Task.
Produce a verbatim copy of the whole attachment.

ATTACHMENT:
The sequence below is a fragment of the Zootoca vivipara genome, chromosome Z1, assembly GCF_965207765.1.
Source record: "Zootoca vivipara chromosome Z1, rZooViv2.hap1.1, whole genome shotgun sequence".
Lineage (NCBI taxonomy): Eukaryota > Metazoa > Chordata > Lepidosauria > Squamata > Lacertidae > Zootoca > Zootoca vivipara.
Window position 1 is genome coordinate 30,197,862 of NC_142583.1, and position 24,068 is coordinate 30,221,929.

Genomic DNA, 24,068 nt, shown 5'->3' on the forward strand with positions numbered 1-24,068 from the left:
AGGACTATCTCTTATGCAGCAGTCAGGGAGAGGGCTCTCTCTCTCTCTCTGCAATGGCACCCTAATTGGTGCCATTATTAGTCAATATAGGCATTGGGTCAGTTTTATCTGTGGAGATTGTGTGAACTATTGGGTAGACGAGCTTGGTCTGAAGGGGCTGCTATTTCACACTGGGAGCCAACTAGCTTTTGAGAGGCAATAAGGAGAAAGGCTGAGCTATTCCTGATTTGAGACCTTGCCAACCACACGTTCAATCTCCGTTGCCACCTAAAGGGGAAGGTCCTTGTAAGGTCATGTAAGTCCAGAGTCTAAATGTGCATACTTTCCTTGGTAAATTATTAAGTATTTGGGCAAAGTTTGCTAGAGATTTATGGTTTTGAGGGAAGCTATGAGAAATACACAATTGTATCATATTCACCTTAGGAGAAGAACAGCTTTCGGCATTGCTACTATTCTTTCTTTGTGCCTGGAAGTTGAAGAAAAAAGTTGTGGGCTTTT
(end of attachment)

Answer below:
The sequence below is a fragment of the Zootoca vivipara genome, chromosome Z1, assembly GCF_965207765.1.
Source record: "Zootoca vivipara chromosome Z1, rZooViv2.hap1.1, whole genome shotgun sequence".
Lineage (NCBI taxonomy): Eukaryota > Metazoa > Chordata > Lepidosauria > Squamata > Lacertidae > Zootoca > Zootoca vivipara.
Window position 1 is genome coordinate 30,197,862 of NC_142583.1, and position 24,068 is coordinate 30,221,929.

Genomic DNA, 24,068 nt, shown 5'->3' on the forward strand with positions numbered 1-24,068 from the left:
AGGACTATCTCTTATGCAGCAGTCAGGGAGAGGGCTCTCTCTCTCTCTCTGCAATGGCACCCTAATTGGTGCCATTATTAGTCAATATAGGCATTGGGTCAGTTTTATCTGTGGAGATTGTGTGAACTATTGGGTAGACGAGCTTGGTCTGAAGGGGCTGCTATTTCACACTGGGAGCCAACTAGCTTTTGAGAGGCAATAAGGAGAAAGGCTGAGCTATTCCTGATTTGAGACCTTGCCAACCACACGTTCAATCTCCGTTGCCACCTAAAGGGGAAGGTCCTTGTAAGGTCATGTAAGTCCAGAGTCTAAATGTGCATACTTTCCTTGGTAAATTATTAAGTATTTGGGCAAAGTTTGCTAGAGATTTATGGTTTTGAGGGAAGCTATGAGAAATACACAATTGTATCATATTCACCTTAGGAGAAGAACAGCTTTCGGCATTGCTACTATTCTTTCTTTGTGCCTGGAAGTTGAAGAAAAAAGTTGTGGGCTTTT